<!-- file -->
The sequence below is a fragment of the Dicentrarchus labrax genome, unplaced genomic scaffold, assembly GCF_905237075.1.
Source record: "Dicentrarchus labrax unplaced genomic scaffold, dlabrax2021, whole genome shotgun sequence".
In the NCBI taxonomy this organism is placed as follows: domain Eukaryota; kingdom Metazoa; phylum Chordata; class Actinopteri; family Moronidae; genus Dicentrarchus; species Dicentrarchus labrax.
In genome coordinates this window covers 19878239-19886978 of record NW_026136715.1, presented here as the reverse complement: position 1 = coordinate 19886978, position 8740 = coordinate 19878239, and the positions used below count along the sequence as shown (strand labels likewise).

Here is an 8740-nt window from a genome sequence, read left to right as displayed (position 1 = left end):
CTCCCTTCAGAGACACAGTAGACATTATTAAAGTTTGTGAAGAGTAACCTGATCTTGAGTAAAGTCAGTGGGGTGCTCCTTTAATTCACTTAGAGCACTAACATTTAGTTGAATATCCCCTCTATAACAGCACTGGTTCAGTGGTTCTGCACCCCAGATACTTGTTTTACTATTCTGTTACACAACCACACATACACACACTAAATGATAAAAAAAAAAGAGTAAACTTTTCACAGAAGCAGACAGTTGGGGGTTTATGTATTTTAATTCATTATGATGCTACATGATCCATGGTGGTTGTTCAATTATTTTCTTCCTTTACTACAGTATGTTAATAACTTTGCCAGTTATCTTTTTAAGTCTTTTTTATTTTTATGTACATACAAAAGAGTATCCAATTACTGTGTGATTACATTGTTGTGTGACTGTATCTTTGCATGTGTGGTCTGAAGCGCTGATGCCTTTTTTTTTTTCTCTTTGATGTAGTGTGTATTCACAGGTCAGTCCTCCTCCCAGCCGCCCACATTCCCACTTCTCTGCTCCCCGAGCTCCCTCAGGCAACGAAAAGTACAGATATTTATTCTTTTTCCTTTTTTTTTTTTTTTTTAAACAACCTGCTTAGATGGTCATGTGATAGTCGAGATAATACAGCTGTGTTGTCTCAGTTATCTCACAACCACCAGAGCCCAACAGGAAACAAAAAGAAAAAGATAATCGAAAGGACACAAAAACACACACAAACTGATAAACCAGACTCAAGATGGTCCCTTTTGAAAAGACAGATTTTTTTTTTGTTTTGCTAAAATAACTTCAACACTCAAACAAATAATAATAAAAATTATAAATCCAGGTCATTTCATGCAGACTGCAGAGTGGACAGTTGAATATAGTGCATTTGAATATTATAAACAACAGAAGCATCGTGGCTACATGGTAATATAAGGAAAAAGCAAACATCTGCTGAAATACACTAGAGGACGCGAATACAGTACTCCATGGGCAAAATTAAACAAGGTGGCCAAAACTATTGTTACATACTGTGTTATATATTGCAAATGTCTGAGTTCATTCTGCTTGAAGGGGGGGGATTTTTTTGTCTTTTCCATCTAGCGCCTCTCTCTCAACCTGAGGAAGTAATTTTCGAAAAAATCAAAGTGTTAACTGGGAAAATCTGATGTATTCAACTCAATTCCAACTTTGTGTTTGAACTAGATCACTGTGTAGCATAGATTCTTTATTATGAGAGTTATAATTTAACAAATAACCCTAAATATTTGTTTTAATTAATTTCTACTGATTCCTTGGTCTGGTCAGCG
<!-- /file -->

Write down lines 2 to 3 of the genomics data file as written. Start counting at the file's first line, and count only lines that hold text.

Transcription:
Source record: "Dicentrarchus labrax unplaced genomic scaffold, dlabrax2021, whole genome shotgun sequence".
In the NCBI taxonomy this organism is placed as follows: domain Eukaryota; kingdom Metazoa; phylum Chordata; class Actinopteri; family Moronidae; genus Dicentrarchus; species Dicentrarchus labrax.